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Sustainable Development

Innovative Approaches Urgently Needed to Deliver Energy to Urban Poor

Nicholas Keyes's picture

Back in 2004, the electrical utility in Brazil’s biggest city had a major problem. AES Eletropaulo was losing a large proportion of its revenue due to almost half-a-million illegal connections, most of them in São Paolo’s slums. Not only that, but they were causing often multiple-house fires on a monthly basis, along with frequent electrocutions.  But the utility’s efforts to fix the problem were stymied by its poor relations with slum-dwellers, which made it almost impossible to work in these communities.

AES Electropaulo decided to shift course and made a concerted effort to open a dialogue with São Paolo’s urban poor. New credit instruments were extended to poor families, and campaigns conducted on smart energy consumption and the benefits of safe connections. The breakthrough came with AES Eletropaulo’s decision to train large numbers of local agents who conducted door-to-door outreach to households in slum areas to listen to their comments and concerns. In the process, new safe, efficient connections were extended to 1.4 million households across the vast metropolis.

AES Electropaulo’s effort is just one example of the approaches being taken by countries around the world to meet one of the world’s greatest development challenges:  delivery of modern energy services to the urban poor. 

‘Simplicity’ Key to Results-Based Aid & Financing

Christopher Neal's picture

“Results-based approaches” (RBAs) to development financing have mushroomed in recent years, partly due to tighter aid budgets, but more in response to a consensus that has emerged at development effectiveness forums in Rome, Paris, Accra and Busan.

RBAs have been adopted in numerous health and water projects, where expansion of access to a service—typically an immunization, an attended birth, a water connection—is the key indicator.

But RBAs are more scarce in the energy sector.

Why? Is the energy sector too complex? Are energy business models too diverse? Is there a results-based model that could work in the energy sector?

Moving the Needle on Healthier Environments and Sustainable Development

Rachel Kyte's picture

Over the past few days of the World Bank/IMF spring meetings, it’s been exciting to see just how much interest and real commitment there is among the world’s finance ministers to move toward inclusive green growth and sustainable development.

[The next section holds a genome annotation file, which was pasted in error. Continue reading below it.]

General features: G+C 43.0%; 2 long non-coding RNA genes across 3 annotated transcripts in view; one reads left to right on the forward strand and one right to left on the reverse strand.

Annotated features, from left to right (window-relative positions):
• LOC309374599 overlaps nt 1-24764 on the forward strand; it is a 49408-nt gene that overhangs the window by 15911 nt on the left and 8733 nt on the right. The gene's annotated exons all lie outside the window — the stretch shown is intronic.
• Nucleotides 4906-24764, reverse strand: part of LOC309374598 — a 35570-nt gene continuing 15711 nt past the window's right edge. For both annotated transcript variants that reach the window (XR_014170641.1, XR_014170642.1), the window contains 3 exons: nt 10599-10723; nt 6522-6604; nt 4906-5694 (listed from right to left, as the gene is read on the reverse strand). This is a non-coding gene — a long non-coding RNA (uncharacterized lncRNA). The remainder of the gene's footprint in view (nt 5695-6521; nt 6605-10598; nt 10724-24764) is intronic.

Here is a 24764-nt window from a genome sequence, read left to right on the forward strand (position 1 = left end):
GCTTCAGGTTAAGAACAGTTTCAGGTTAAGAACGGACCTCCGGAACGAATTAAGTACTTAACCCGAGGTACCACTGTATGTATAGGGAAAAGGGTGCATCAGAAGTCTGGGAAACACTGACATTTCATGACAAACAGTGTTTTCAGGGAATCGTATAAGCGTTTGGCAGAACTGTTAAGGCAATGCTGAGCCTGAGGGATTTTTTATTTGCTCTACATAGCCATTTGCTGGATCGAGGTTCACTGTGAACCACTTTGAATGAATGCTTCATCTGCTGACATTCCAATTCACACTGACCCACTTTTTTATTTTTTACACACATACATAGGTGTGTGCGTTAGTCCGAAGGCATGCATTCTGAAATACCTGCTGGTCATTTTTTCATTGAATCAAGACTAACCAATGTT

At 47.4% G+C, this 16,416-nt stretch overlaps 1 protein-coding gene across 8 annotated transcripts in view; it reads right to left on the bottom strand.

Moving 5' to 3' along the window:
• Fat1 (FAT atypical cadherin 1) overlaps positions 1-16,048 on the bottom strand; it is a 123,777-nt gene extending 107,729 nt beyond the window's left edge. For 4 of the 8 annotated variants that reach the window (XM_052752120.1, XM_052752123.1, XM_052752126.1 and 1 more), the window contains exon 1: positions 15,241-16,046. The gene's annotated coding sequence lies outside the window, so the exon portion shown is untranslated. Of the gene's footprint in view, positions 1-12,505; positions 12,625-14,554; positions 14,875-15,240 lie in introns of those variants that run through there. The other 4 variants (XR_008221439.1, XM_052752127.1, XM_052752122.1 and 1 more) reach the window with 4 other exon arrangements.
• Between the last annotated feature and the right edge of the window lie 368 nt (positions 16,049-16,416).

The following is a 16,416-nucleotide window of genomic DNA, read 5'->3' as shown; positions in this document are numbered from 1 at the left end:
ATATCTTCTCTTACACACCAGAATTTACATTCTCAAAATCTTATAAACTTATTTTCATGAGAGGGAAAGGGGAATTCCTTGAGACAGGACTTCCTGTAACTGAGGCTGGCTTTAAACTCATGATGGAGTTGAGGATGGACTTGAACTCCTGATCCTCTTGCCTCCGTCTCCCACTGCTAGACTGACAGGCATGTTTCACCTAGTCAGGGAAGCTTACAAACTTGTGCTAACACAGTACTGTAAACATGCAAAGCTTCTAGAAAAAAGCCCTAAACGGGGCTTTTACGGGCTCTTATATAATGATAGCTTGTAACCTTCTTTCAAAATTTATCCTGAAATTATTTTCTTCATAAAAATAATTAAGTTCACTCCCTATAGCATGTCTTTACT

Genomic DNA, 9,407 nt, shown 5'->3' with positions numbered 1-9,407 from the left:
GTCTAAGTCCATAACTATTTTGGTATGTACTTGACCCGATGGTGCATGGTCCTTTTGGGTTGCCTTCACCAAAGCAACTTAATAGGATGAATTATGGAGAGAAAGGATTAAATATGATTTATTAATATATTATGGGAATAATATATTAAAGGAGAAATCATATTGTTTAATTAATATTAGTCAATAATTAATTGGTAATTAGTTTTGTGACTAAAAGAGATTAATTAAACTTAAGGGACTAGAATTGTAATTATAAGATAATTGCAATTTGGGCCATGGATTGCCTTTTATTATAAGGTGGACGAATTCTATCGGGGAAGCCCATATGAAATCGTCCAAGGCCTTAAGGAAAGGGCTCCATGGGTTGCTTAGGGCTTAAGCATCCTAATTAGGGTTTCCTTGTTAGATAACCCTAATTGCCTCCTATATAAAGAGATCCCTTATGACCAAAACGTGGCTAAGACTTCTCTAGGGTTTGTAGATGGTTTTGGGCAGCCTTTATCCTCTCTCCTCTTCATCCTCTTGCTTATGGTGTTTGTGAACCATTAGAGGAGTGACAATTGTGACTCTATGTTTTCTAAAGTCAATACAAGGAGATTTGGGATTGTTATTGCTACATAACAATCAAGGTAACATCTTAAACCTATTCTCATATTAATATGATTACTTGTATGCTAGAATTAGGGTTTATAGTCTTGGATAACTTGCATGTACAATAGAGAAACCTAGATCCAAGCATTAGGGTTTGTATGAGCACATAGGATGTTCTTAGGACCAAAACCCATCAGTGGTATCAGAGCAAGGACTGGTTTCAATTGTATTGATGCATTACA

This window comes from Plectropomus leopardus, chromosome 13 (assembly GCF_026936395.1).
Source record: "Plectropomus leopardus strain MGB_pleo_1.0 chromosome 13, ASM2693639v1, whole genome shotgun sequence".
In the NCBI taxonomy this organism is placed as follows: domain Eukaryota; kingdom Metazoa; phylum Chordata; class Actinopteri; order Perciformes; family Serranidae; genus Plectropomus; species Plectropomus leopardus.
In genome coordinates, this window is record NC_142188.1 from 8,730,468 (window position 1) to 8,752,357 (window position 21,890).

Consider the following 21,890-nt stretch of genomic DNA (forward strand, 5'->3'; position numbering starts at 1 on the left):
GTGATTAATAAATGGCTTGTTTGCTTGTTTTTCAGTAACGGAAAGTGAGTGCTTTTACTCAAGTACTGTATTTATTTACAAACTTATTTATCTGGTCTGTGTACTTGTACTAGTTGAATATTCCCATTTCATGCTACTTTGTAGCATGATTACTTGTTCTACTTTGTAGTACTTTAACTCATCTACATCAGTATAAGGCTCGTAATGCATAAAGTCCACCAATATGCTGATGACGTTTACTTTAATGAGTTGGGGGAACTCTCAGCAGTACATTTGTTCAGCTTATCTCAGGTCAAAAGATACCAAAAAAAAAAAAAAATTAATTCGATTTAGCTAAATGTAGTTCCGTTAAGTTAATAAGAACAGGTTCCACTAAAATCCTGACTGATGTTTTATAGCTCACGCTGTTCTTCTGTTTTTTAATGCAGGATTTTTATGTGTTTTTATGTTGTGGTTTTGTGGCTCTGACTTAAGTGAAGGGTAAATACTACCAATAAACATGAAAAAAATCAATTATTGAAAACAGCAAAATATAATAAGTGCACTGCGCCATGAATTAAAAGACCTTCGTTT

Several finance ministers at the Rio breakfast with Ban Ki-moon, Bob Zoellick, and Christine Lagarde talked about the need for better national wealth measurements that incorporate natural resources. Some were already implementing new forms of natural capital accounting. Others wanted to know more.

They were absolutely clear about two things: They want better methodology, data, and evidence to help guide them on the path to sustainable development, and they see a clear role for the World Bank as a source of that knowledge.

Blogging Social Inclusion: Why Now?

Maitreyi Bordia Das's picture

Part of a series on social inclusion

China is talking of a harmonious society, Brazil of social integration, India of social inclusion, and so on. The United Nations just released its first World Happiness Report, and more and more countries are asking their people how they feel! The social aspects of growth are causing more anxiety in the last few years than arguably ever before, as the Economist said, reporting on a 2010 Asian Development Bank meeting in Tashkent.

Social inclusion is a pillar of the Bank’s social development strategy, and we have just embarked on a new policy research program through an upcoming flagship report. In the process, we hope to position social inclusion as a central feature of the World Bank’s work on equity and poverty.

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